Why Seeing Around Corners May Become Next 'Superpower'

The mannequin, shown here, is not in the camera's line of sight.
The mannequin, shown here, is not in the camera's line of sight. (Image credit: Christopher Barsi and Andreas Velten, MIT Media Lab)

Superman had X-ray vision, but a pair of scientists has gone one better: seeing around corners.

Ordinarily, the only way to see something outside your line of sight is to stand in front of a mirror or similarly highly reflective surface. Anything behind you or to the side of you reflects light that then bounces off the mirror to your eyes.

But if a person is standing in front of a colored wall, for example, she can't see anything around a corner, because the wall not only absorbs a lot of the light reflected from the objects around it, but scatters it in many directions as well. (This is especially true of anything with a matte finish.)

The experimental set-up used by MIT researchers to "see around corners." (Image credit: Christopher Barsi and Andreas Velten, MIT Media Lab)

MIT researchers Ramesh Raskar and Andreas Velten got around this issue using a laser, a beam-splitter and a sophisticated algorithm. They fired a laser through the beam-splitter and at a wall, with pulses occurring every 50 femtoseconds. (A femtosecond is a millionth of a billionth of a second, or the time it takes light to travel about 300 nanometers).

When the laser light hits the splitter, half of it travels to the wall, and then bounces to the object around the corner. The light reflects off the object, hitting the wall again, and then returns to a camera. The other half of the beam just goes directly to the camera. This half-beam serves as a reference, to help measure the time it takes for the other photons (particles of light) to return to the camera.

Using a special algorithm to analyze when the returning photons arrive and checking them against the reference beam, the scientists were able to reconstruct an image of the object they were trying to see.Velten noted that when analyzing the photons, the ones that hit an object in a room will return sooner than the ones that bounce off a rear wall, and the algorithm accounts for that. They could even see three-dimensional objects, such as a mannequin of a running man used in the experiment.

Their technique even allowed them to see three-dimensional objects like this running-man mannequin. (Image credit: Nature Communications and MIT Media Lab)

The resolution isn't, of course, anywhere near as good as a human eye. It can pick up centimeter-size details at a distance of a few meters, so it can only resolve relatively large objects. Raskar noted that a shorter exposure time could boost resolution; the camera is currently using exposures measured in picoseconds. But even so, it is a useful method for detecting things that for whatever reason are not directly in the line of sight. Velten also noted that you could use a similar algorithm in reconstructing images of the insides of a backlit object – something he wants to explore in medical imaging using visible light, which doesn't have all the bad effects of X-rays or the limitations (such as not being able to "see" soft tissues well). [Vision Quiz: What Animals Can See]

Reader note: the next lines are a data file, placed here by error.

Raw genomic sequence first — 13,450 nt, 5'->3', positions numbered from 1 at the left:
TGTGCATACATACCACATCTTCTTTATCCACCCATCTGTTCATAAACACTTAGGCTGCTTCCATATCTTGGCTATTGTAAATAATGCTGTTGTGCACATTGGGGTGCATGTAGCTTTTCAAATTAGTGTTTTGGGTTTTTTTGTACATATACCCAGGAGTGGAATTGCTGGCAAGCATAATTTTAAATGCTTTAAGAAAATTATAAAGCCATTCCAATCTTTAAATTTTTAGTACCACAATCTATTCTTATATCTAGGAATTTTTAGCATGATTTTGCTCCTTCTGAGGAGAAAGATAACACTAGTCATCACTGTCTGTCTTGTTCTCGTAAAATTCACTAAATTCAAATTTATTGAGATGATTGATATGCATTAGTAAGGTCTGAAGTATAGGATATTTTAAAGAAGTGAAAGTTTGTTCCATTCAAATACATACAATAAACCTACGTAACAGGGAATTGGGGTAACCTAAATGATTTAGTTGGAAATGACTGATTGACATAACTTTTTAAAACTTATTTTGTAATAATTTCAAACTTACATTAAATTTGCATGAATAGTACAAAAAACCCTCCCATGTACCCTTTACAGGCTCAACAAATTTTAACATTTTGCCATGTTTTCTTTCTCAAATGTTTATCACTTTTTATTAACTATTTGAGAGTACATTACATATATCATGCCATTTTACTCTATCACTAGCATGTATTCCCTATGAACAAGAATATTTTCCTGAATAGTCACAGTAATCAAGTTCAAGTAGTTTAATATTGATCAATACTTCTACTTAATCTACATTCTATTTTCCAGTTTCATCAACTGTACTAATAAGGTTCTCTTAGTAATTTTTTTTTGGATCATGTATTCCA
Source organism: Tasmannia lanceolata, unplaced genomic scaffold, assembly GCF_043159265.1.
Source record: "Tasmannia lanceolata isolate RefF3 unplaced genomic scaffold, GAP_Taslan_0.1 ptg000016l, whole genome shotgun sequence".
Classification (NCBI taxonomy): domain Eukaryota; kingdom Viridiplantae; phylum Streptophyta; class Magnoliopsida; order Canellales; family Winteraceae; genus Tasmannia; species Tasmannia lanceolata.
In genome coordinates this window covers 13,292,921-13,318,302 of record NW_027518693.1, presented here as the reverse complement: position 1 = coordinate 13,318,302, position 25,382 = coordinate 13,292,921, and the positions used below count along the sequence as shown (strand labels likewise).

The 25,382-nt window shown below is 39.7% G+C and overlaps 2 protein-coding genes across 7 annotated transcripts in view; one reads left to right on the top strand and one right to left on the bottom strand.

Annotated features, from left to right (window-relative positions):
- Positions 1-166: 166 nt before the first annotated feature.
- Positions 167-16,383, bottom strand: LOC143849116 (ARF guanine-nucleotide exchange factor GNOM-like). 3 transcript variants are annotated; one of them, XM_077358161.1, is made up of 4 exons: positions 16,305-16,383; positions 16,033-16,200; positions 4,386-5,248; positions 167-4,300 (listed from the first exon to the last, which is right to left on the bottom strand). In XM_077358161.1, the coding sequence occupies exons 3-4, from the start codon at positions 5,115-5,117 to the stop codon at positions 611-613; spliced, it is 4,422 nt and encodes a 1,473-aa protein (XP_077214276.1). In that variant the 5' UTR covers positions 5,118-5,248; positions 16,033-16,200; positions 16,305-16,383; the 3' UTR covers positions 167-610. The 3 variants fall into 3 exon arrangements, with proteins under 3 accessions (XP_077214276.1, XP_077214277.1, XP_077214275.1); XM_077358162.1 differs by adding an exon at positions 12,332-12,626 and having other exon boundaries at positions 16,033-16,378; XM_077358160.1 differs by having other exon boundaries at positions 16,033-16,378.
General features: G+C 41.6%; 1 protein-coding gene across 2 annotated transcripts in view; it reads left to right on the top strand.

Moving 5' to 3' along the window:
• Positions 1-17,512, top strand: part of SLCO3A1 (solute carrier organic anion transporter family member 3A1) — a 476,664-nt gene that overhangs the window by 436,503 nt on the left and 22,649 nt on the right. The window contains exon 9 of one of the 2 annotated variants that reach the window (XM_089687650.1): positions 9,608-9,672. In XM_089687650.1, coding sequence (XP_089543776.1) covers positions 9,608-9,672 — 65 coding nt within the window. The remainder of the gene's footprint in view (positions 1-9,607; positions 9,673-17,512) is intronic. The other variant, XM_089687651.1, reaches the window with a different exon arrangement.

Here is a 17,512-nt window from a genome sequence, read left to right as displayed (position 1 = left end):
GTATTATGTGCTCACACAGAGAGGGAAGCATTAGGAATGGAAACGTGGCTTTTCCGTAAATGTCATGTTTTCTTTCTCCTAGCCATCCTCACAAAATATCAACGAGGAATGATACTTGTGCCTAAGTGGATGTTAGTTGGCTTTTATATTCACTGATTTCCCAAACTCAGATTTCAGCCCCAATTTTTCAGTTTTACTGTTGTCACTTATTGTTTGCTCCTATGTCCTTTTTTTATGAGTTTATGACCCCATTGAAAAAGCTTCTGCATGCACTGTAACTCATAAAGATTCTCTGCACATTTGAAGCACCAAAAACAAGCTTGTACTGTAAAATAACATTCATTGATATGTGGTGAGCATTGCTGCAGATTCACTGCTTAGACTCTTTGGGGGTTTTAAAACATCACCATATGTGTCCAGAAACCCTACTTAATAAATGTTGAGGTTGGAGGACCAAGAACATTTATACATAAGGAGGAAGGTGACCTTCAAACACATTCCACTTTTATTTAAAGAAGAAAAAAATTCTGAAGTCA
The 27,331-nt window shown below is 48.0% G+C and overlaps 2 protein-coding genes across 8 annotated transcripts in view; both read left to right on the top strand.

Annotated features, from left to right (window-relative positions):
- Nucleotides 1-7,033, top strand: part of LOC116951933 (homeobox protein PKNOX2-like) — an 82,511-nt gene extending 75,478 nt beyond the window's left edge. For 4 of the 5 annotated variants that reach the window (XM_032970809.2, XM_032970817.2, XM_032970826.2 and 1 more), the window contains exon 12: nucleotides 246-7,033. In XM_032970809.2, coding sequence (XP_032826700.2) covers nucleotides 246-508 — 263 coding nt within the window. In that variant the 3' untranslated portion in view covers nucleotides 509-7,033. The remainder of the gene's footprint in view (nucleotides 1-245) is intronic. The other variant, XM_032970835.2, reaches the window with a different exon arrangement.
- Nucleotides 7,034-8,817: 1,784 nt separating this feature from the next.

Raskar and Velten are no strangers to playing with photons. In December 2011, they demonstrated a camera that could capture frames a trillion times every second.

Robert Boyd, a professor of optics at the University of Rochester, wrote in an email to LiveScience that he is familiar with the duo's "seeing around corners" work and that it is fundamentally sound. How useful it ends up being he isn't sure, though he added that there is no reason it couldn't be implemented in the real world outside of a lab.

For his part, Raskar has always been fascinated with the unseen. "WhenI was a teenager, it has always bothered me that the world is created around me in real time, that it doesn't exist if I do not look at it," he said. "And so I started thinking about that — ways to make the invisible visible."

The team foresees the technique's applications including anything that requires seeing out of the line of sight. "It really changes what we can do with a camera," Raskar said. "All of a sudden, the line of sight is no longer a consideration."

The work is being published online Tuesday (March 20) in the journal Nature Communications.

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Jesse Emspak
Live Science Contributor
Jesse Emspak is a contributing writer for Live Science, Space.com and Toms Guide. He focuses on physics, human health and general science. Jesse has a Master of Arts from the University of California, Berkeley School of Journalism, and a Bachelor of Arts from the University of Rochester. Jesse spent years covering finance and cut his teeth at local newspapers, working local politics and police beats. Jesse likes to stay active and holds a third degree black belt in Karate, which just means he now knows how much he has to learn.